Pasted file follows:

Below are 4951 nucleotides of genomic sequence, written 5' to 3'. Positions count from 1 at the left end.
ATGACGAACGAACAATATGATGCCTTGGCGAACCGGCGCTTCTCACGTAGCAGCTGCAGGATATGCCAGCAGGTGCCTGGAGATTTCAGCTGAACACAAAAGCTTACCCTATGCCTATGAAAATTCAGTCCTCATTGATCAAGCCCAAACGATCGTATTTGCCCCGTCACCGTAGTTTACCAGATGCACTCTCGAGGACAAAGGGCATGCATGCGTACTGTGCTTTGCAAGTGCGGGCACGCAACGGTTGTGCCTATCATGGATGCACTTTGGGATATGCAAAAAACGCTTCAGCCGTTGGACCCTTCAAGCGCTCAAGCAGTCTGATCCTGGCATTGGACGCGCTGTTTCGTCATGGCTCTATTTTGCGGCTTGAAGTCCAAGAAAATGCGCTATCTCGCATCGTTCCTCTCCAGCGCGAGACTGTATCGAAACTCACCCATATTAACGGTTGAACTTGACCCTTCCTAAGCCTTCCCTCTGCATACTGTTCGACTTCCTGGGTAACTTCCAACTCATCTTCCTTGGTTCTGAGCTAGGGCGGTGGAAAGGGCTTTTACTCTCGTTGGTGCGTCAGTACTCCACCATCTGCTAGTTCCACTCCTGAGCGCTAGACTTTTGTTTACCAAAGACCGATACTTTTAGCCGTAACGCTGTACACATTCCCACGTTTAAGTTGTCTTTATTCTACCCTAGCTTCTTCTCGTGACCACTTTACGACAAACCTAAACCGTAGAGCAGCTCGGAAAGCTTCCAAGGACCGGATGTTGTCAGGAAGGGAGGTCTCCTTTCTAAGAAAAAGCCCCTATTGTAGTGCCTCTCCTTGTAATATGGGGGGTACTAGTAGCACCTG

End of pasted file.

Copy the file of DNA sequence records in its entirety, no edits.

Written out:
Below are 4951 nucleotides of genomic sequence, written 5' to 3'. Positions count from 1 at the left end.
ATGACGAACGAACAATATGATGCCTTGGCGAACCGGCGCTTCTCACGTAGCAGCTGCAGGATATGCCAGCAGGTGCCTGGAGATTTCAGCTGAACACAAAAGCTTACCCTATGCCTATGAAAATTCAGTCCTCATTGATCAAGCCCAAACGATCGTATTTGCCCCGTCACCGTAGTTTACCAGATGCACTCTCGAGGACAAAGGGCATGCATGCGTACTGTGCTTTGCAAGTGCGGGCACGCAACGGTTGTGCCTATCATGGATGCACTTTGGGATATGCAAAAAACGCTTCAGCCGTTGGACCCTTCAAGCGCTCAAGCAGTCTGATCCTGGCATTGGACGCGCTGTTTCGTCATGGCTCTATTTTGCGGCTTGAAGTCCAAGAAAATGCGCTATCTCGCATCGTTCCTCTCCAGCGCGAGACTGTATCGAAACTCACCCATATTAACGGTTGAACTTGACCCTTCCTAAGCCTTCCCTCTGCATACTGTTCGACTTCCTGGGTAACTTCCAACTCATCTTCCTTGGTTCTGAGCTAGGGCGGTGGAAAGGGCTTTTACTCTCGTTGGTGCGTCAGTACTCCACCATCTGCTAGTTCCACTCCTGAGCGCTAGACTTTTGTTTACCAAAGACCGATACTTTTAGCCGTAACGCTGTACACATTCCCACGTTTAAGTTGTCTTTATTCTACCCTAGCTTCTTCTCGTGACCACTTTACGACAAACCTAAACCGTAGAGCAGCTCGGAAAGCTTCCAAGGACCGGATGTTGTCAGGAAGGGAGGTCTCCTTTCTAAGAAAAAGCCCCTATTGTAGTGCCTCTCCTTGTAATATGGGGGGTACTAGTAGCACCTG